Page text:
When the clattering helicopters, and the ominous motorcades with chunky black president-carriers much bigger than we used to have gone, the Wales of that very tempting Welsh Government video remains.
President Obama is unlikely to return before the third week of January, 2017, when, under the constitution, he has to leave the Oval Office. (He would do better to wait until the spring, when Wales can be quite glorious.) But the land of poets and castles and rugby posts and estuaries and warm welcomes everywhere is open to the rest of us.
The Welsh Government film contained all the visual triggers, from the mountains to the Welsh rugby team walking out at the Millennium Stadium. But, interestingly, it also engaged the services of the Welsh diaspora, of which I’m a very minor member, with a “come back and look in” undertone.
President Obama would certainly have recognised Damian Lewis, who, as a very American Sgt Brodie in Homeland, briefly became an American congressman. He described himself as a “London Welshman”. And his wife Helen McCrory gave us an invitation to visit Wales. She was born in London to a Welsh mother and Scottish father. On the very night the president and 60 world leaders were dining in Cardiff Castle, her searing Medea was being broadcast live from the National Theatre to cinemas across the US, and the world.
The “Where shall I start?” question is redundant in Wales. Step over the border, and you’re there. You could certainly begin just beyond the Severn Bridge. Monmouthshire and the Wye Valley may not be “Deepest” Wales, but, to my eyes, it is as much authentic principality as Conway or Carmarthen. After all, you wouldn’t call Gloucestershire on the other side of the bridge “only just England”.
When I lived, and went to school, in the south, and my parents didn’t have a car, Wales felt awfully big. North Wales was further away than London. Mid Wales, not much better. It didn’t help that they closed most of the railways, so, today, you have to go up through England to get from, say, Cardiff to distant Llandudno.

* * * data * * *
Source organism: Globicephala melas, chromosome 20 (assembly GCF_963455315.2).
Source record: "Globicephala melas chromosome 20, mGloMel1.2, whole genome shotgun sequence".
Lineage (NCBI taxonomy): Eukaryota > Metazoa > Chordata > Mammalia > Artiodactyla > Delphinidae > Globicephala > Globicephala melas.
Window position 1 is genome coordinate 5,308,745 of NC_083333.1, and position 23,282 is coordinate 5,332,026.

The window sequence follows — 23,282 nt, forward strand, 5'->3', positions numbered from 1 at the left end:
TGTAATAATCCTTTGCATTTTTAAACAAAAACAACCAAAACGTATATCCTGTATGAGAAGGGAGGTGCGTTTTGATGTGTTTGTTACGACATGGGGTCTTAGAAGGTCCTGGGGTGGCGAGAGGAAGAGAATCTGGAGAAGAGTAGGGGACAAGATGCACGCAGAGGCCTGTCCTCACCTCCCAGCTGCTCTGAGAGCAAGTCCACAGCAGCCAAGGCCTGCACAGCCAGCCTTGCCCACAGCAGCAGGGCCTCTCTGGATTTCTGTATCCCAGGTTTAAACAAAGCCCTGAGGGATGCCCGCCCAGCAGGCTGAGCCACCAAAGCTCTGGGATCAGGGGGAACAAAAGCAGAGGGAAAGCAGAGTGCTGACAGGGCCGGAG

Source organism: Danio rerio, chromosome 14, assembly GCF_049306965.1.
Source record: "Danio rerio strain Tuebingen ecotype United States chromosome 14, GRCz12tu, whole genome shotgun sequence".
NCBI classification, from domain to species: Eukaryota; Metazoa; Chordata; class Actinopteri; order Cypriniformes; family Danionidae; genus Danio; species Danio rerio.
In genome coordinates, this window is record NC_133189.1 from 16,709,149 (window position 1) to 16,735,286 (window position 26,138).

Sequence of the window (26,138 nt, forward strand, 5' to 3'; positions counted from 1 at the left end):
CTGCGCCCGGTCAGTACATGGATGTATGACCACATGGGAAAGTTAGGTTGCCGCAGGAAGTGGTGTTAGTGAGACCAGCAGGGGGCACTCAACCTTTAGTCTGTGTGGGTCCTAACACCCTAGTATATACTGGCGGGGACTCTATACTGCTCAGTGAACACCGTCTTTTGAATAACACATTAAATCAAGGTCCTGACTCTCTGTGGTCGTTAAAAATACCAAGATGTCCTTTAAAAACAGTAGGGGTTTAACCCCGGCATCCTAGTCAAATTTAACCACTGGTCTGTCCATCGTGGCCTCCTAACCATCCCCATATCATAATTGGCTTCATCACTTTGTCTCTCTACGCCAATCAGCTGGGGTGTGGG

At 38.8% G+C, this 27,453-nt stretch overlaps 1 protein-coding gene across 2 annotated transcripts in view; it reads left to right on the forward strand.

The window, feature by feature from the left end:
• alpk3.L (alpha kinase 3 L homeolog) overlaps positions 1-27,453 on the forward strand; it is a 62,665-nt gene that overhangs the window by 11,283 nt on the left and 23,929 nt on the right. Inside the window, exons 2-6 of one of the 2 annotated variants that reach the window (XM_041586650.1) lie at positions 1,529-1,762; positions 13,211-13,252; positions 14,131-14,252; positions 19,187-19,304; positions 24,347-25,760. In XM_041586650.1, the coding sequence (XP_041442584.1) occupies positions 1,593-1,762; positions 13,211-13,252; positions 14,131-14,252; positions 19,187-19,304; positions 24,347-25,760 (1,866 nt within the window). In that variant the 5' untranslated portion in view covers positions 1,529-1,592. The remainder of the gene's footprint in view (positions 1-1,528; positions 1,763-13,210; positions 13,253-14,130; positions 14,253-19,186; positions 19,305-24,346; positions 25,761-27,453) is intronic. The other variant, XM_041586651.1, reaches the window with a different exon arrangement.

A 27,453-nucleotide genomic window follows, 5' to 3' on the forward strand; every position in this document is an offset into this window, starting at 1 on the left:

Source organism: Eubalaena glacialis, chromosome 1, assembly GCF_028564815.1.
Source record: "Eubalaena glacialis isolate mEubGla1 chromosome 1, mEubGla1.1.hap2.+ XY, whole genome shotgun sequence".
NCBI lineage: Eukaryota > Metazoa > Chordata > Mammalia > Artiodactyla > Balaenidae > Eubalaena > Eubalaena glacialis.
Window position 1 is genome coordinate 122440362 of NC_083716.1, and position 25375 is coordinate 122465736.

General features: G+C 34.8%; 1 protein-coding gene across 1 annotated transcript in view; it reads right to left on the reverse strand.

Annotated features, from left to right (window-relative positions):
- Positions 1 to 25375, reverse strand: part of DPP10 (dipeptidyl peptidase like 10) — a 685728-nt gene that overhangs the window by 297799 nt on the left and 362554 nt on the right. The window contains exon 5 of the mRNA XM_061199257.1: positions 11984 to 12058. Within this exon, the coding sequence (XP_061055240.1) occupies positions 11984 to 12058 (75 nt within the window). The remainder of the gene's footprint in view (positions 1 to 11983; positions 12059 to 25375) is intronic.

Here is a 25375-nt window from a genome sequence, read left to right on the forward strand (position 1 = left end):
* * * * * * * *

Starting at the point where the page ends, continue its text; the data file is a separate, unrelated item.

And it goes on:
Some railways did survive through the west and the centre of Wales, which is hard to believe when Dr Beeching’s axe was so sharp. And now, to coincide with the big focus on Wales, they are being promoted as they never were in the old days, as an important part of tourism, where you park your car and see Wales through a train window.
The Show Me Wales Rail Trails project is promoting three of Wales’ most scenic railways – the Conwy Valley Line in the north; the Cambrian Lines through the centre, then curling up and down the west coast; and the Heart of Wales Line. The last of these, 121 miles to the South Wales coast between Shrewsbury and Swansea, is one of the few regular journeys in southern Britain that qualify for the description “epic”. This is an account of the journey I took on it.
The railways connect all four sides of Wales, from Conwy in the north to Swansea in the south and from Shrewsbury in the east to Aberystwyth on the Cardigan Bay Coast. Indeed you access all three lines from Shrewsbury, which must make it the most important gateway town, for Wales, in England.
This promotion comes from MWT, an organisation represents 600 tourism and hospitality businesses in Wales. MWT is encouraging businesses – hotels, guest houses, bed and breakfasts and tourism attractions along the routes – to offer discounts to visitors who arrive by train.
MWT is developing a Show Me Wales Trails app, suggesting itineraries, things to do and places to visit. The trails include the Wales Coastal Path, Offa’s Dyke Path, and Glyndwr’s Way. I walked part of Glyndwr’s Way recently.
Join the first two together, and you have an all-encompassing 1027 mile walk around the entire country, which, if you take out small islands, is said to be the first in the world.